Closing Arguments Begin in Moussaoui Trial

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Madeleine Brand talks to Larry Abramson, reporting from the federal courthouse in Alexandria, Va., where lawyers in the Zacarias Moussaoui trial began to make their closing arguments Monday. The confessed al-Qaida conspirator faces life imprisonment or the death penalty.


From NPR News, this is DAY TO DAY.

Both sides in the Zacarias Moussaoui sentencing trial made their closing arguments today. The prosecution wants Moussaoui executed for his role in the 9/11 terror attacks. The defense says he should get life in prison without the possibility of parole.

NPR's Larry Abramson is at the federal courthouse in Alexandria, Virginia and he joins us now.

And Larry, what did the prosecution tell the jury.


Well, you know, jurors face a very complicated jury form. And the prosecutor, David Raskin, tried to sort of walk them through the jury form, instructing them where to put an X so that they would vote for capital punishment. He said there's no magical formula in figuring out how to weigh the aggravating factors, which are the signs that they should vote for the death penalty versus the mitigating factors. But he said that you shouldn't be deceived. These mitigating factors that the defense has laid out, 23 different mitigating factors that would speak for life in prison, he said they were simply a bunch of nonsense.

He then explained to them that there's no question about the fact that the prosecution has proved the aggravating factors. For example, that people outside of the victims within the World Trade Center were targeted by the attack. He said there was no question that hundreds of other people could have died and did die. He said there was no question that they died in a heinous and cruel way and he reminded them of the scenes they saw of people jumping from the World Trade Center rather than being engulfed in flame. And finally, he said there's no question that Zacarias Moussaoui engaged in substantial planning; that's another aggravating factor. He said, Mark that one proved on your verdict sheet, and give it considerable weight.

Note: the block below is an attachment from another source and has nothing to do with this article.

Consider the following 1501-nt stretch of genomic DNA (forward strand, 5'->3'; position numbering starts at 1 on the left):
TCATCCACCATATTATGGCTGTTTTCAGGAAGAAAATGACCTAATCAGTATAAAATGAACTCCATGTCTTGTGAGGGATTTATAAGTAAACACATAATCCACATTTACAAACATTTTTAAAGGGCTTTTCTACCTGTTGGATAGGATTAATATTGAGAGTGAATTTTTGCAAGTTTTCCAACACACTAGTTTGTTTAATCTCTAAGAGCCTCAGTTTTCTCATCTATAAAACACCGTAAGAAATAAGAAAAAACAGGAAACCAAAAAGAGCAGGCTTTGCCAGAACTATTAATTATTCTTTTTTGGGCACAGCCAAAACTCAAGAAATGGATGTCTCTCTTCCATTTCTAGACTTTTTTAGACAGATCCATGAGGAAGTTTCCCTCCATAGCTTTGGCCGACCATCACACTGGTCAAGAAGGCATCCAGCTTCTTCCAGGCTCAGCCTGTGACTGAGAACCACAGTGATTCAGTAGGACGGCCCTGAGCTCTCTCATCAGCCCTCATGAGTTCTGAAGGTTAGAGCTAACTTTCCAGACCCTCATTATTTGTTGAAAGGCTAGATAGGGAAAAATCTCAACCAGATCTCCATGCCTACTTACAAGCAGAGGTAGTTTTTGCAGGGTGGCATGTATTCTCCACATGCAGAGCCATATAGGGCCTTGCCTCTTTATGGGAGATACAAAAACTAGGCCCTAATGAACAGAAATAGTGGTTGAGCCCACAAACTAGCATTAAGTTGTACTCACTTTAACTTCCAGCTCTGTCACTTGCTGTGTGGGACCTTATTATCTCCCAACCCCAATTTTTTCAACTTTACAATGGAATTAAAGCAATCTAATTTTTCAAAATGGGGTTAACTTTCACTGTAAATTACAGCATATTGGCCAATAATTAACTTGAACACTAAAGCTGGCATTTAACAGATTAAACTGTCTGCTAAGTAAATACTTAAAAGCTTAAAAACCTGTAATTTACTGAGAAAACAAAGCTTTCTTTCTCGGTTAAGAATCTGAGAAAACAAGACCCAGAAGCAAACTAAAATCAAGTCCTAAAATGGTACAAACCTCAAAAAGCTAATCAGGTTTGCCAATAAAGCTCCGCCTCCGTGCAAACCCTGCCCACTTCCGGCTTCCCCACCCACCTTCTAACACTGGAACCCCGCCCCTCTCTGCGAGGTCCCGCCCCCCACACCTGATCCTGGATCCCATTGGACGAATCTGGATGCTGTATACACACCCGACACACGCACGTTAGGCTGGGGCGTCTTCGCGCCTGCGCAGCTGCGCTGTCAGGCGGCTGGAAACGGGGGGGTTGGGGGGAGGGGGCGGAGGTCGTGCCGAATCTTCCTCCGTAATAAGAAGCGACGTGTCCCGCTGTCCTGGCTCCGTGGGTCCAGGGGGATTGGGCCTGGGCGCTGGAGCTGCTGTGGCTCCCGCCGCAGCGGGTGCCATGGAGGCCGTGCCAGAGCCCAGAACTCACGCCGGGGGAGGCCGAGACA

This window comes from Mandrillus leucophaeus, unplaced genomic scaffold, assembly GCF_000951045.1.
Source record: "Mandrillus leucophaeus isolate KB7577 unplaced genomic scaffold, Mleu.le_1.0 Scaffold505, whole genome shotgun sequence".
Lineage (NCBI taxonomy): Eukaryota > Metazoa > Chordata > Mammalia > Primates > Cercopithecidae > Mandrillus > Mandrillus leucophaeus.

He then went through some of the testimony that we heard from victims. Talked about people who were frozen in time by the loss of their loved ones. Felt that they couldn't go on any longer. And really recapitulated some of the most emotional testimony that we heard in the trial in order to re-impress upon the jury that all of these people's lives have been ruined, not just the people who died, but everyone who was left behind as well.

BRAND: And that's a lot to rebut by the defense. What did they say?

ABRAMSON: They gave also a very emotional speech about how important it was that this trial was happening at a time of Easter and Passover and at the eve of the Holocaust remembrance. He likened this trial to the Nuremberg trials and then Gerald Zerkin said there were only a handful of death penalties out of Nuremberg. You must remember that America is not a nation that insists on vengeance, even when it comes to some of the most horrible crimes.

He reminded them that Zacarias Moussaoui was not a successful al-Qaida operative. He said he was a veritable caricature of an Al-Qaida operative, that he really didn't achieve anything and that there was no evidence that he actually would have been able to complete what he said he wanted to do, which was fly a plane into the White House.

BRAND: And what happens now?

ABRAMSON: Well, now the jury is having lunch and then they will come back and they will get the very important instructions from the judge. As I mentioned, the jury form is very complicated. There are all of these different factors, there's a system for weighing them. There's a way in which they can consider the possibility that he may have mental illness. And there are ways in which they cannot consider those things. The judge has to explain all of this to them, and then they will go and deliberate and decide whether or not Moussaoui gets death or life in prison. And remember, there's no other possible sentence in this case, just death or life in prison.

BRAND: NPR's Larry Abramson speaking to us outside the federal courthouse in Alexandria, Virginia. Larry, thank you very much.

ABRAMSON: Thank you.

BRAND: DAY TO DAY returns in a moment. I'm Madeleine Brand.

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